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Still Waiting
SA (31/03/1985 / Sheffield)

Still Waiting

Poem By Steve Armstrong

He sat alone, looking patiently out of the window,
Gazing down at the carefully tended gardens below;
The flowerbeds, filled with a vibrancy of colour,
The lawn, mowed with military precision.

His eyelids get heavy, so much so,
That he can barely keep awake.
Then, suddenly, he awoke with a start.

He is not dressed in his normal clothes anymore,
Gone are the pale blue polo shirt and grey trousers,
He is in full military uniform, that of a private.
But… he thought to himself, this was absurd
I haven’t been in the army since 1940,
Fighting the Wops in Egypt.
Yet here he was, gun in hand,
ready to go and storm a house.

‘OK MEN! ’ bellowed his commander, ‘go, go, go! ’
The men poured out from their own fortified building,
Into the dusty streets, and towards the enemy camp.
‘Shit’ he thought, ‘It’s too quiet, something’s wrong’
Just then, a bullet whizzed from the barrel of a Berretta,
Spiralling through the air,
lodging itself deep in the shoulder of one of the men,
‘Get Down! ! ! ! We’re under fire! They’re on the roofs.’

He slams the cartridge into his own rifle,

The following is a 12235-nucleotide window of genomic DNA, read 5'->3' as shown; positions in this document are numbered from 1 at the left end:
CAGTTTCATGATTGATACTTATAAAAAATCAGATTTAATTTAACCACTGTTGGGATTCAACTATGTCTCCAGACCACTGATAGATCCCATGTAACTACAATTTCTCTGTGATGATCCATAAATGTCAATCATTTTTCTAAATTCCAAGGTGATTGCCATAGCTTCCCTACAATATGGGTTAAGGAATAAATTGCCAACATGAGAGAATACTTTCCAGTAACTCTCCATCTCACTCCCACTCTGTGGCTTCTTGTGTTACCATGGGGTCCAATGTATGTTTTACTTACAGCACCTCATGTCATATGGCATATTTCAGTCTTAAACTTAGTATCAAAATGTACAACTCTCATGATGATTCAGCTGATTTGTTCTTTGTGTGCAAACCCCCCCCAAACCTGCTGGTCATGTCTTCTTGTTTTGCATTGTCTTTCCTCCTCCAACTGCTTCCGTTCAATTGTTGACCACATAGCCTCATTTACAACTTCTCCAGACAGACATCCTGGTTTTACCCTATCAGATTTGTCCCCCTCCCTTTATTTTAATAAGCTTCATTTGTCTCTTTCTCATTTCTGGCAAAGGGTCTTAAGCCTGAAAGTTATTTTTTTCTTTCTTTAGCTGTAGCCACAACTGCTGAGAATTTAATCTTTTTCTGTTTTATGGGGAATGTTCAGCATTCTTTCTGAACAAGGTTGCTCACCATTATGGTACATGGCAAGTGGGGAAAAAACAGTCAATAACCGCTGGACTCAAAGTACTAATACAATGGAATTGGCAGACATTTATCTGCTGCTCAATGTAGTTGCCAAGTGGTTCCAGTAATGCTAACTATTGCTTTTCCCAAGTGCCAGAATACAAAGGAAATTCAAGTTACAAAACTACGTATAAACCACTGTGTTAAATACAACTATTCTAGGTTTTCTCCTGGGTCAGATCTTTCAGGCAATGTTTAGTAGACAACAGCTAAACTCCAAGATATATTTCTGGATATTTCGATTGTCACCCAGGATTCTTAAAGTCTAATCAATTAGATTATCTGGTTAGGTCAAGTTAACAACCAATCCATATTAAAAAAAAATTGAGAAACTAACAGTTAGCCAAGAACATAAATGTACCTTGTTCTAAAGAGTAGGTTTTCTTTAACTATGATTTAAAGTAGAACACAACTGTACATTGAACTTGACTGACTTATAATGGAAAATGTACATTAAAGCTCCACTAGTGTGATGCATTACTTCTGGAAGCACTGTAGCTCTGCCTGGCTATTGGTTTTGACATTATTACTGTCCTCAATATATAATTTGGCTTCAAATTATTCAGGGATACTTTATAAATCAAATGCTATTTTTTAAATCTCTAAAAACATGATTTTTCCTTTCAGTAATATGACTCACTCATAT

an Enfield No.4 Mk.I,
And begins to scan the landscape,
Trying to see if there are any snipers tucked away,
In the distance, he spots one,
trying to sneak between two adjacent buildings,
‘Oh no you don’t’ he mutters under his breath,
and he squeezes the trigger of the Enfield.
Seconds later, the soldier drops to the floor, a direct hit,
Right on the left temple, exiting on the right.
The shot had been even more accurate than he could hope for.

His success was short lived however,
as another rooftop sniper let rip with a barrage of shells,
In the hail of fire, panic ensued,
and he was struck, directly in the chest.
The pain seared like a thousand red-hot pokers,
He was drifting, slipping out of consciousness,
‘Mr Johnson, Mr Johnson, are you ok? ’
He could hear the voices, but he was too deep to fully answer.
‘Mr Johnson’
‘ Ehhh? ’ He awoke with a start,
and there he was, In his pale blue polo shirt and grey trousers,
sat next to the window, A tear in his eye,
thinking of the friends he had lost,
Trying to stop the axis of evil taking over Europe,
Now here he was, Waiting for those who never came.

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Comments (1)

What a moving poem Stephen and such a poignant story too. I was definitely there with him in his battle. Well written. Love Ernestine


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